In this present age of value-added cricket there is a traditionally stabilized dichotomy of government schools and the so-called 'prestigious' feel-levying schools. In the matter of employment of school-leaving cricketers, the latter category spurred by the old-school tie, the very day they leave school are drafted for employment in leading corporate bodies. In this scenario, Dharmaraja crickets as well as those from outstation schools (other than Colombo) become Cindrellas. Even a fairy helped Cindrella and no such fairies help the Rajans.

Today Sri Lanka's national cricket is at its lowest ever ebb. We have been ruminating on the euphoria of 1996 World Cup victory never mindful of the fact Sri Lanka has so far not produced an opening pair of the calibre of Desmond Hayness and Gordon Greenidge of the West Indies Test squads of the past or of the present openers of Australia Matthew Hayden and Adam Gilchrist. Sanath Jayasuriya and Marvan Atapattu, have been just inconsistent as openers and only flashes in the pan. They are both ageing and the slot has to be filled with Avishka Gunewardena and Michael Van Dort. To them there need to be another string of openers, to rotate the openers' slot.

Dharmaraja College skipper Muditha Tharanga Wijekoon, now aged nineteen plus and G.C.E. (Advanced Level) qualified (born on December 10, 1983), on the strength of his achievements as an opening bat for Dharmaraja College since 1997 todate is the ideal acorn, if well nurtured at first class cricket would blossom into a top class opening batsman of the calibre of Desmond Haynes, Gordon Greendige, Matthew Hayden or Adam Gilchrist.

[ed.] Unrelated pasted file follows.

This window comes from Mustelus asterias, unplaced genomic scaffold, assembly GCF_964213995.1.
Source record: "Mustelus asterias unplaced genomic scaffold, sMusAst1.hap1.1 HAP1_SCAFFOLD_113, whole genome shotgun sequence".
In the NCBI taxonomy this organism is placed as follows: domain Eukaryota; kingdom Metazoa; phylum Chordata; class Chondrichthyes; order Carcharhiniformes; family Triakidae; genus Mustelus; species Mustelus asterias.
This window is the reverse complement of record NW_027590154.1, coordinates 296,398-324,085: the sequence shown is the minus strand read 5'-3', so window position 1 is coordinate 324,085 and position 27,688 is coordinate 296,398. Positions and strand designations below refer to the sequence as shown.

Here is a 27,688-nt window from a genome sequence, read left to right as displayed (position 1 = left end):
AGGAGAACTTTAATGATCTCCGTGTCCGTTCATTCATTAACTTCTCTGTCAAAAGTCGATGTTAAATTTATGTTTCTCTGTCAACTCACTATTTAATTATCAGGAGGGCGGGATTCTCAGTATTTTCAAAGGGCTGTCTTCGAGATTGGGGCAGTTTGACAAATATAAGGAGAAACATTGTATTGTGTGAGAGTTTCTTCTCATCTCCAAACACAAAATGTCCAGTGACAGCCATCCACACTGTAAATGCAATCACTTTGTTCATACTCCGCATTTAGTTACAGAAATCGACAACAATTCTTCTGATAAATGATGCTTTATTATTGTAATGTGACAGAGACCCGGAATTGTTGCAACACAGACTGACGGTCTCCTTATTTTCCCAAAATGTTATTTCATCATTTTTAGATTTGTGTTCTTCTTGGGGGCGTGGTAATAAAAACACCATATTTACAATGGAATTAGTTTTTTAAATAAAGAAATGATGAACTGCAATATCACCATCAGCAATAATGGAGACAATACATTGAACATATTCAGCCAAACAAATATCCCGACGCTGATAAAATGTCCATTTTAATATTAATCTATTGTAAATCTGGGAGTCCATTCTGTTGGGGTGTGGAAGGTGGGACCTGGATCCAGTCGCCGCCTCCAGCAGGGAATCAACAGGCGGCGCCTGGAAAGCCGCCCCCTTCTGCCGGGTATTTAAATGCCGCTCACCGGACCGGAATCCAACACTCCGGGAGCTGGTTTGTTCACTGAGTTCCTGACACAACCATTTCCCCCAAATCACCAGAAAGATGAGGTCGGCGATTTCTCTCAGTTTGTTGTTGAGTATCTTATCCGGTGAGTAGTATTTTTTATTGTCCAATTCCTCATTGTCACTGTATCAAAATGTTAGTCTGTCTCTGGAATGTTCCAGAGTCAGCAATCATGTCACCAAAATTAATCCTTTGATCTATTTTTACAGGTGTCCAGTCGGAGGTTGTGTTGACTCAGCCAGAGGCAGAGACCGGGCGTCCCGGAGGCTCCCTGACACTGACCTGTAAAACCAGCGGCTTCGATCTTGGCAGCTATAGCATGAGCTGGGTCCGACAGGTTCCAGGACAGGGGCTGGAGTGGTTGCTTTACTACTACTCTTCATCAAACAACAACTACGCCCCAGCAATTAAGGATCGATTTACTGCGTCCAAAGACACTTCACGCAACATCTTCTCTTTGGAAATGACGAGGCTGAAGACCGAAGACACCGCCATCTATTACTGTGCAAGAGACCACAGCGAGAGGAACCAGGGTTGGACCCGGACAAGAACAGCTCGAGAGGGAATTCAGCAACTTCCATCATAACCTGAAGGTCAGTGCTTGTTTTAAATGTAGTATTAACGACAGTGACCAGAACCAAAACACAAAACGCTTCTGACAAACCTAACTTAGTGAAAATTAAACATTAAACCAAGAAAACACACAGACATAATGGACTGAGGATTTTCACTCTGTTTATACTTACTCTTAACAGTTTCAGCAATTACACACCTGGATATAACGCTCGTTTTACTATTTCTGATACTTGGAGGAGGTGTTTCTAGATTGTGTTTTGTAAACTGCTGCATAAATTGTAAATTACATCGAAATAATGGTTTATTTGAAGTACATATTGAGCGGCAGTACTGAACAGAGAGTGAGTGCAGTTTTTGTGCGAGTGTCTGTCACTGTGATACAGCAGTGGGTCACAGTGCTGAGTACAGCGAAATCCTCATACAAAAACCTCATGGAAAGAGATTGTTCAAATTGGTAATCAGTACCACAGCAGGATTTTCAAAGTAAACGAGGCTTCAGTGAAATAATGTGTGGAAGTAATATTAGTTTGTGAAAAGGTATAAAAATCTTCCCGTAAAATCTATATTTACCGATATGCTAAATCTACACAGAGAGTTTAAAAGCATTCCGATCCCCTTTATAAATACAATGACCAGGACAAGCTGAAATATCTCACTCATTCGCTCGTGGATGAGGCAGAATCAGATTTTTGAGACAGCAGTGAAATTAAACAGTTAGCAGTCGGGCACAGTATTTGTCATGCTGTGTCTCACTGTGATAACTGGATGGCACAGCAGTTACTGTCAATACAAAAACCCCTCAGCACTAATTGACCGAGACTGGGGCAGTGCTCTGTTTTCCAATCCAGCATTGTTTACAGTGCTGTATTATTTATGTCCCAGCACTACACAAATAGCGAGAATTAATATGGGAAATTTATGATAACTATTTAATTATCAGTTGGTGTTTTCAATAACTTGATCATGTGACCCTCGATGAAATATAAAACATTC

He cut his teeth at cricket as an opening bat for his college scoring 160 runs in 3 matches in the under-13 matches, 275 runs in 7 matches in the under-15 and 531 in 8 matches in the under-17. With this stupendous batting prowess as an opener he was tasked to open the college first-eleven in the years 1999-2000, 2000-2001, 2001-2002 and 2002-2003, he notched up 625, 923 and 824 runs respectively.

He captained the Under-19 Central Province team too. He reached the zenith of his five-year-long cricketing career at Dharmaraja College, leading the side to win the Lemonade Trophy beating the more fancied Ananda College side by one run in the last over of the day.

It is sincerely hoped, that by writing would not be another lighted candle in the violent winds that either the Hatton National Bank or the Hongkong Shanhai Bank will be pleased to offer this up and coming opening bat very early employment under them as these two banks give a helping hand to potential cricketers, who would one day bring honour and fame to Sri Lanka. Muditha Tharanga Wijekoon could be contacted at: - No. 22, Uplands Road, Kandy. (08-237817).

As one who has been a cricket freelance writer for the last five decades and a retired senior official of the government service, I await with fingers crossed for a helping hand to this young man, a fine cricketer with a bright future.